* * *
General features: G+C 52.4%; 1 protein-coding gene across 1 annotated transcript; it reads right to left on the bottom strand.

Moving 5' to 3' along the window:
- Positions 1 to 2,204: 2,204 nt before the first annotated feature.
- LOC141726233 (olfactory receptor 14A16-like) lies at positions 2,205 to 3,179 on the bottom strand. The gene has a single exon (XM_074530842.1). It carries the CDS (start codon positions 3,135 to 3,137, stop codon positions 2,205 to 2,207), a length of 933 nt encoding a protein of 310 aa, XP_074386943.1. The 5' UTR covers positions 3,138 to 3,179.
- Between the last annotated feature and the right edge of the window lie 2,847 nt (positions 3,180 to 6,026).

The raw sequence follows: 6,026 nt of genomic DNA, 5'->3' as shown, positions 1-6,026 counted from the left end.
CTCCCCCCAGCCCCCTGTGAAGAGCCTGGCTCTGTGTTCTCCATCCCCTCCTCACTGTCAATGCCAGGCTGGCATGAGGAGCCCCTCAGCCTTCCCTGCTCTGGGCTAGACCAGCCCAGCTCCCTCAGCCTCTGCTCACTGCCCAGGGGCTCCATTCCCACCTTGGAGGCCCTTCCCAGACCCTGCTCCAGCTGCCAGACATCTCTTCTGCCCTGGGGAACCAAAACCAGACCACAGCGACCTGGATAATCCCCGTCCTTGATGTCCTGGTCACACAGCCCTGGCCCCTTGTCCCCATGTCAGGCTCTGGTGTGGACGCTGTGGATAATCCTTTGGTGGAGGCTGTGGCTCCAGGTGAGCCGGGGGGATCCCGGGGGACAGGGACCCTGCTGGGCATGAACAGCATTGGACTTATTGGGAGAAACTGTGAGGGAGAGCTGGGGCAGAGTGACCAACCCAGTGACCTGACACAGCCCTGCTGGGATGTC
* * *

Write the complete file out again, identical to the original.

General features: G+C 52.4%; 1 protein-coding gene across 1 annotated transcript; it reads right to left on the bottom strand.

Moving 5' to 3' along the window:
- Positions 1 to 2,204: 2,204 nt before the first annotated feature.
- LOC141726233 (olfactory receptor 14A16-like) lies at positions 2,205 to 3,179 on the bottom strand. The gene has a single exon (XM_074530842.1). It carries the CDS (start codon positions 3,135 to 3,137, stop codon positions 2,205 to 2,207), a length of 933 nt encoding a protein of 310 aa, XP_074386943.1. The 5' UTR covers positions 3,138 to 3,179.
- Between the last annotated feature and the right edge of the window lie 2,847 nt (positions 3,180 to 6,026).

The raw sequence follows: 6,026 nt of genomic DNA, 5'->3' as shown, positions 1-6,026 counted from the left end.
CTCCCCCCAGCCCCCTGTGAAGAGCCTGGCTCTGTGTTCTCCATCCCCTCCTCACTGTCAATGCCAGGCTGGCATGAGGAGCCCCTCAGCCTTCCCTGCTCTGGGCTAGACCAGCCCAGCTCCCTCAGCCTCTGCTCACTGCCCAGGGGCTCCATTCCCACCTTGGAGGCCCTTCCCAGACCCTGCTCCAGCTGCCAGACATCTCTTCTGCCCTGGGGAACCAAAACCAGACCACAGCGACCTGGATAATCCCCGTCCTTGATGTCCTGGTCACACAGCCCTGGCCCCTTGTCCCCATGTCAGGCTCTGGTGTGGACGCTGTGGATAATCCTTTGGTGGAGGCTGTGGCTCCAGGTGAGCCGGGGGGATCCCGGGGGACAGGGACCCTGCTGGGCATGAACAGCATTGGACTTATTGGGAGAAACTGTGAGGGAGAGCTGGGGCAGAGTGACCAACCCAGTGACCTGACACAGCCCTGCTGGGATGTC